Via @Charlesarthur, a twitter thread from @nickbaum, one time project manager of Google Reader:
I realized this weekend that it’s my fault that @Google shut down Google Reader. /1
I was the PM from 06-07. We launched a major redesign that significantly changed our growth rate… but didn’t take us to “Google scale”. /2
I used to think it was unfair and short-sighted that Google didn’t give us enough resources to execute to our full potential. /3
… but as a founder, I know resources aren’t something you are owed or deserve. They’re something you earn. /4
I should have realized that not reaching ~100m actives was an existential threat, and worked to convince the team to focus 100% on that. /5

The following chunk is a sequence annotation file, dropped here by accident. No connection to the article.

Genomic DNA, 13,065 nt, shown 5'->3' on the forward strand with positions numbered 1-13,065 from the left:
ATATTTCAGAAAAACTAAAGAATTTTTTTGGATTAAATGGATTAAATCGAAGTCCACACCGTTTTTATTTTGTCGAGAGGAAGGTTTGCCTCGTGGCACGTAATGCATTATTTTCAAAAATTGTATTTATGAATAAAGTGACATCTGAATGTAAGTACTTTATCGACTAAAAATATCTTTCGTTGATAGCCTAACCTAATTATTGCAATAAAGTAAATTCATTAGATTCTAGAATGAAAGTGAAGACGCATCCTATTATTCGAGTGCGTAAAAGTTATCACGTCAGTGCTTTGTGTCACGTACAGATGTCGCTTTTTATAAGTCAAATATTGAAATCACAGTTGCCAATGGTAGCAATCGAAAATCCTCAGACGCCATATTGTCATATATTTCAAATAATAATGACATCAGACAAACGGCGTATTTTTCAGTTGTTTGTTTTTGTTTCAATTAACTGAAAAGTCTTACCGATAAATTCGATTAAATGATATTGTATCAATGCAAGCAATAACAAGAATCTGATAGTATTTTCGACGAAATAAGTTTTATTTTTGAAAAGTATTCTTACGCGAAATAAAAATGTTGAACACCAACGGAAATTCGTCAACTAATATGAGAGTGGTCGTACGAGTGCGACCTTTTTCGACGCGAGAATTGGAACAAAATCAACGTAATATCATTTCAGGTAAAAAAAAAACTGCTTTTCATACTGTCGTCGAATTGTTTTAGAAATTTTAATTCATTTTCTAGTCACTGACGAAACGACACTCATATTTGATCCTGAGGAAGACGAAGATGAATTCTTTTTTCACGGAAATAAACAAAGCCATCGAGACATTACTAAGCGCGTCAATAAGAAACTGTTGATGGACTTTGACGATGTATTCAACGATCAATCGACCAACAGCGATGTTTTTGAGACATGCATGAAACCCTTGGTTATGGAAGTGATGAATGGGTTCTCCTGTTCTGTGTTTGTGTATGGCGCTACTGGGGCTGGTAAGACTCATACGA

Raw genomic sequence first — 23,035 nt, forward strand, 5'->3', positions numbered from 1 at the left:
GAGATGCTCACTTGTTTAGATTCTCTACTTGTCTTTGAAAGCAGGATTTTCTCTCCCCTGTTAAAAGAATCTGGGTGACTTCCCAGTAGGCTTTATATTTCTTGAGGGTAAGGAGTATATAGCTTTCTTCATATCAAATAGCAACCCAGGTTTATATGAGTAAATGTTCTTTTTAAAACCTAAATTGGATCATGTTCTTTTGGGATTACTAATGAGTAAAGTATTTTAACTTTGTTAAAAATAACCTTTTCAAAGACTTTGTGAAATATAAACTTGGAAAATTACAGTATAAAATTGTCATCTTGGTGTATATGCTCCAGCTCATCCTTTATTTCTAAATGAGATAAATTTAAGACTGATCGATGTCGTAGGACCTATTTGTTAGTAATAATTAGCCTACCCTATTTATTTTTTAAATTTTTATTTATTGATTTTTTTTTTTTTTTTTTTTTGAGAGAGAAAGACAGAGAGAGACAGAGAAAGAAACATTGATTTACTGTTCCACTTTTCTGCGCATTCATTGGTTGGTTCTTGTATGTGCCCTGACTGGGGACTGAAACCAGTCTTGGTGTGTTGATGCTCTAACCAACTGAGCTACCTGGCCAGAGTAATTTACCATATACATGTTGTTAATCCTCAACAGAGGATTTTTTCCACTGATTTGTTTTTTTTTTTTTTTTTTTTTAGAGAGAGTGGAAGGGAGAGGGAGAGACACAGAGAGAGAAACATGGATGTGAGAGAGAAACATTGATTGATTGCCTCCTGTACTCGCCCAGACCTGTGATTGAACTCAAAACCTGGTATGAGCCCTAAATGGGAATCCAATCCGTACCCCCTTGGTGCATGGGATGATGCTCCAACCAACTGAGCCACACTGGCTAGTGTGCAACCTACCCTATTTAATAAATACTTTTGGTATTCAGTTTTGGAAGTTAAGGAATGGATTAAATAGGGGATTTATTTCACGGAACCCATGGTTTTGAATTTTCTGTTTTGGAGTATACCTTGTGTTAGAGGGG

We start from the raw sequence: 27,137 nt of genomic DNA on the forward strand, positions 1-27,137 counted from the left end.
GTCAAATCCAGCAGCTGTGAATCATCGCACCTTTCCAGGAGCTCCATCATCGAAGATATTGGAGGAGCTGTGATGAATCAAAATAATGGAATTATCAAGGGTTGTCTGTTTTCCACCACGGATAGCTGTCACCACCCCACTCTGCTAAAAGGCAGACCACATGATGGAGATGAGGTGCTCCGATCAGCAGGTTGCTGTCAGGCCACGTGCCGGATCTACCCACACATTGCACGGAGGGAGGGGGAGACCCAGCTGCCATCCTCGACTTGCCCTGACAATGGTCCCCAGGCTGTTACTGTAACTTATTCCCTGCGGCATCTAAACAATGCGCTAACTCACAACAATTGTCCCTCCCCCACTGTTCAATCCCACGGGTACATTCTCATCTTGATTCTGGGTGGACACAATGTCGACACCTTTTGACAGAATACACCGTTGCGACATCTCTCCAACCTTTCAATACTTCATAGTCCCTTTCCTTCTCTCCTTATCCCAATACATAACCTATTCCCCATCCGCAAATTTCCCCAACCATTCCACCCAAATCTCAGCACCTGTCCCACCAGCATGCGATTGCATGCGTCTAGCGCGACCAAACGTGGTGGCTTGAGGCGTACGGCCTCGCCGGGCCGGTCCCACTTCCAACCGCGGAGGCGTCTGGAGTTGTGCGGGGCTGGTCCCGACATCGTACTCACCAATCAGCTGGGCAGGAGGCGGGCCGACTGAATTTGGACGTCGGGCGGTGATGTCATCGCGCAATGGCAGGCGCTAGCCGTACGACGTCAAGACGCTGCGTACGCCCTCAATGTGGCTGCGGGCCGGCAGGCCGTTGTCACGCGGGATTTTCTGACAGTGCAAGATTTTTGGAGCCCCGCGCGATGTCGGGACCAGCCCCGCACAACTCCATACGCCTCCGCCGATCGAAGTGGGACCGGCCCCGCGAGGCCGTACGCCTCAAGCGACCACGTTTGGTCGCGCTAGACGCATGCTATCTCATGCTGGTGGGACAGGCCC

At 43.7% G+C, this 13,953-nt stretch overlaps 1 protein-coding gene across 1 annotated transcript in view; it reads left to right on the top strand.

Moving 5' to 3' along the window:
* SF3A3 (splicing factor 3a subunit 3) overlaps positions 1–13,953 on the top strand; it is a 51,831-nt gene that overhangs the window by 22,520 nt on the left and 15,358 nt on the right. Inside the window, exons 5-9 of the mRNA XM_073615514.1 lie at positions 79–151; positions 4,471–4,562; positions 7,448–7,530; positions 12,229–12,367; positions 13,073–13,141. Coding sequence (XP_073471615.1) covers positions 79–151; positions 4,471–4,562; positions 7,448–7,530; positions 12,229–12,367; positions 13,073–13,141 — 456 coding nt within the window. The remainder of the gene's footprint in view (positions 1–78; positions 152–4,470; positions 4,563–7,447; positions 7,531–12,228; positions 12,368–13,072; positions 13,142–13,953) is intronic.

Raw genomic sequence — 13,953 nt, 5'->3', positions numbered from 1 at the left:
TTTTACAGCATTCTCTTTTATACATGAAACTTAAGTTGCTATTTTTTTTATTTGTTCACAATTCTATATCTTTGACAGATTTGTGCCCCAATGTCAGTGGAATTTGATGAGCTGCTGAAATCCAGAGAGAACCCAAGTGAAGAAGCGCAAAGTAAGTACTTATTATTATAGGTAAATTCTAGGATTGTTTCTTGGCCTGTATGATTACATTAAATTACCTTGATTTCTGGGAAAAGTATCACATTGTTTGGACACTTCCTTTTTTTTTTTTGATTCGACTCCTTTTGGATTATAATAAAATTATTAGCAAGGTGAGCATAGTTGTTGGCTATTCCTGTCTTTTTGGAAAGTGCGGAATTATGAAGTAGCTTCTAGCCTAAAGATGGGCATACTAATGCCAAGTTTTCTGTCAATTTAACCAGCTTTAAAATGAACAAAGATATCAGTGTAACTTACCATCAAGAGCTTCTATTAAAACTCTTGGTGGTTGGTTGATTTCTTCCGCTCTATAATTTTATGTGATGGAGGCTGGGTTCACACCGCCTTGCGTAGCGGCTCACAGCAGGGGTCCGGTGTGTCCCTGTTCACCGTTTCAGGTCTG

As a service, Google Reader allowed users to curate their own long form content stream by subscribing to web feeds (RSS, Atom). When it shut down, I moved my subscriptions over to feedly.com, where I still read them every day.
If, as the thread above suggests, Google isn’t interested in “free”, “public” services with less than 100m – 100 million – active users, it means that “useful for some”, even if that “some” counts in the tens of millions, just won’t cut it.
Such are the economics of scale, I guess…
100. million. active. users.